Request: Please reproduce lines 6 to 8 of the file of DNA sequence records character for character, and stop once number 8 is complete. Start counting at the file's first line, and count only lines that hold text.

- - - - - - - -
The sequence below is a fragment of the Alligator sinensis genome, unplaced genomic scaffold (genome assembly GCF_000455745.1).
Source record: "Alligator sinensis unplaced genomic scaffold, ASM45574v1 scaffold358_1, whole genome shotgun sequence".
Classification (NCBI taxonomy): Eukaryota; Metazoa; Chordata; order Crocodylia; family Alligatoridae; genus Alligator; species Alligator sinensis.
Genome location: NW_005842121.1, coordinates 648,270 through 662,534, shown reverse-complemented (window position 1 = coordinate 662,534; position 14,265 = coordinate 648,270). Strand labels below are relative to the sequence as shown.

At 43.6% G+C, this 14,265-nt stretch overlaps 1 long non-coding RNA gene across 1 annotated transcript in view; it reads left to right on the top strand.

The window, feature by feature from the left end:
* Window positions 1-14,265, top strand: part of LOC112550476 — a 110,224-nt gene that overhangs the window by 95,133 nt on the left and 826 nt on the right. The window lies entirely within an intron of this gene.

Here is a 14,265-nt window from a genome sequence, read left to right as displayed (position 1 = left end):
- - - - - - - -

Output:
The window, feature by feature from the left end:
* Window positions 1-14,265, top strand: part of LOC112550476 — a 110,224-nt gene that overhangs the window by 95,133 nt on the left and 826 nt on the right. The window lies entirely within an intron of this gene.

Here is a 14,265-nt window from a genome sequence, read left to right as displayed (position 1 = left end):